10.2) Measurement process

ISO 9000 definition:

“Set of operations to determine the value of a quantity”


Measurement is the process by which the fundamental quantities and qualities of members of a system, together with their relationships are derived and documented. The clearest example of this process is measurement of physical properties such as counts – how many, mass, weights, distance.The process of measurement consists of obtaining a quantitative comparison between a predefined standard and a measurand.
Measurand = Physical parameter being measured: length, temperature, fluid flow, acoustics, motion etc
Standard of comparison: must be of the same characters as the measurand, and is prescribed and defined by a legal of recognized agency, e.g.:
NIST = The National Institute of Standards and Technology.
ISO = The International Organization for Standardization.
ANSI = The American National Standards Institute.
Measurement is fundamental basis for all research, design, and development and its role is :

  • fault diagnosis and trouble shooting (process monitoring).
  • Quality control.
  • Fits and tolerances.
  • CL (Feedback) system.
  • Feed-forward control systems.
  • New understanding of physical world.
  • Test for any theory, design or development.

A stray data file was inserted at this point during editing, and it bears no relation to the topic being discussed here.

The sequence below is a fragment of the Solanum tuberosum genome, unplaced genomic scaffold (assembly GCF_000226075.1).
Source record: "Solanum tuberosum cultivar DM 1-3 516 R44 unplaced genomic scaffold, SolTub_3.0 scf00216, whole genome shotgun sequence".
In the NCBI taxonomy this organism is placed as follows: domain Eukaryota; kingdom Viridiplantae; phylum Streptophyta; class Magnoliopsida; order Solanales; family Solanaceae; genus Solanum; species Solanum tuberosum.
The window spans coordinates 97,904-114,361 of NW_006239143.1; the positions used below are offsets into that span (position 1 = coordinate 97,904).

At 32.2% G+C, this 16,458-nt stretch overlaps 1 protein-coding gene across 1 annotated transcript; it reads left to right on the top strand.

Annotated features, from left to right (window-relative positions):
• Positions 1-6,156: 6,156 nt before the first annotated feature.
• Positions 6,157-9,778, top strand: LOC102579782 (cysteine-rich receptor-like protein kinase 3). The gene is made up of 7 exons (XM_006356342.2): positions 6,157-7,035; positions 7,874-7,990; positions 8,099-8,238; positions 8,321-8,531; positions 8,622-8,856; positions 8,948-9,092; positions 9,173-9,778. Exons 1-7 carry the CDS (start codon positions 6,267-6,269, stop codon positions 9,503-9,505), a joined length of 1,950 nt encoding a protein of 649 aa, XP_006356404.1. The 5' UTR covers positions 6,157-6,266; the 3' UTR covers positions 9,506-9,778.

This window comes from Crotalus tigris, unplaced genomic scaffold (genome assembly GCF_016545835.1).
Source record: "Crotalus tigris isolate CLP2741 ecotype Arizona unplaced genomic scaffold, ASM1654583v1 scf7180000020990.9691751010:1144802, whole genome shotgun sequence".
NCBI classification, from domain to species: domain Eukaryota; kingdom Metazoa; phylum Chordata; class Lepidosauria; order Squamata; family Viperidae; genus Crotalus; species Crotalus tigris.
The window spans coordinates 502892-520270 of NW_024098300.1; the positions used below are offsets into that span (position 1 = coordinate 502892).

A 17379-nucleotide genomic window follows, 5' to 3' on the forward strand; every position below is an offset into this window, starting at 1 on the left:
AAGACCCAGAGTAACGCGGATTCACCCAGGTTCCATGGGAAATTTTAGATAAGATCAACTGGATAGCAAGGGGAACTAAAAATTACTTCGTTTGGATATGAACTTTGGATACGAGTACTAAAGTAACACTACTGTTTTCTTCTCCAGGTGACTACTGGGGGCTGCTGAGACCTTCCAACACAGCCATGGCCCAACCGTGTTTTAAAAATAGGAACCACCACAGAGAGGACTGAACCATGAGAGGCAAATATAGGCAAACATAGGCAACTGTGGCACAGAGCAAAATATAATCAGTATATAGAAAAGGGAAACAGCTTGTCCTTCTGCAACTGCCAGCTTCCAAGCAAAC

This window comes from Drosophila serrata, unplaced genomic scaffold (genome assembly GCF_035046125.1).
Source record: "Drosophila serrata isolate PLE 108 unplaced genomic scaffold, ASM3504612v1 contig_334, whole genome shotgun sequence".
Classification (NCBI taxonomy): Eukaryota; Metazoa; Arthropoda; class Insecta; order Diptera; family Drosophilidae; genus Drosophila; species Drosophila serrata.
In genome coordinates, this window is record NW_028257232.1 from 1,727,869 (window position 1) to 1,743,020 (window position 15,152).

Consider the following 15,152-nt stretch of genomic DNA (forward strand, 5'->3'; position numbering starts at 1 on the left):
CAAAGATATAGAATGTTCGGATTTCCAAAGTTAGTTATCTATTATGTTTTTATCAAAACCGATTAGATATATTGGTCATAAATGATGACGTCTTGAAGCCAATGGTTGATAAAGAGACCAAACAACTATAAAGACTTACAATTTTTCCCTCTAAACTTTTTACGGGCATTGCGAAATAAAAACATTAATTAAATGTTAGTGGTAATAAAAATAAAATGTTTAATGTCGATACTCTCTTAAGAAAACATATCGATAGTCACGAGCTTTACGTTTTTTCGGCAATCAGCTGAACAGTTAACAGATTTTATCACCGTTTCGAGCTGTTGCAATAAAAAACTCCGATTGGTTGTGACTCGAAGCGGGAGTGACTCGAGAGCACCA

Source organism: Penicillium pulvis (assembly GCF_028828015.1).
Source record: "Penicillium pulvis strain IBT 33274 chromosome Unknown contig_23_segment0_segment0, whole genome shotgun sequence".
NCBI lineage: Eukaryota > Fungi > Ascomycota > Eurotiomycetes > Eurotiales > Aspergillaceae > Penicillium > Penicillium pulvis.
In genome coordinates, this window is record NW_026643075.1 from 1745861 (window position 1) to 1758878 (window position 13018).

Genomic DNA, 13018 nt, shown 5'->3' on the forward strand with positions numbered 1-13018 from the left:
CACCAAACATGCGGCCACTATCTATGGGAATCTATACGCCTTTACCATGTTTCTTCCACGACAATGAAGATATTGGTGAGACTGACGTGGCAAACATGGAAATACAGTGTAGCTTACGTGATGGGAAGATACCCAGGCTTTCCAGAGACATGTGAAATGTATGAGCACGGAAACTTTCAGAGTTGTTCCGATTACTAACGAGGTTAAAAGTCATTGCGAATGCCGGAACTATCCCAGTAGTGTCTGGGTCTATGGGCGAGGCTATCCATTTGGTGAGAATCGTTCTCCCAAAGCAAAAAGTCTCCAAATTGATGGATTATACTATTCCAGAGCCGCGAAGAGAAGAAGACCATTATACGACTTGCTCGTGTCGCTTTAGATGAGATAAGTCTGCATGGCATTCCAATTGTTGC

Fundamental Methods of Measurement:

  • Direct Comparison with either a primary or secondary standard.
  • Indirect Comparison through the use of a calibration.

The generalized Measuring System
Most measuring systems fall within the framework of a general arrangement consisting of three phases (stages):
Stage 1 : Detection-  transduction, or sensor- transducer, stage.
Stage 2 : Signal conditioning stage.
Stage 3 : Readout- recording stage.

10.3) Metrological Confirmation

ISO 9000 definition :

“Set  of  operations required to ensure that measuring equipment  conforms to the requirements  for its intended use.”
NOTE 1  Metrological  confirmation generally includes calibration or verification, any necessary adjustment or repair and subsequent recalibration, comparison with the metrological requirements for the intended use of the equipment, as well as well as any required sealing and labelling.
NOTE 2  Metrological  Confirmation is not achieved until and unless the fitness of the measuring equipment for the intended use has been demonstrated and documented.
NOTE 3 The requirements for intended use include such considerations as range, resolution and  maximum permissible errors.
NOTE 4  Metrological requirements are usually distinct from, and are not specified in, product requirements.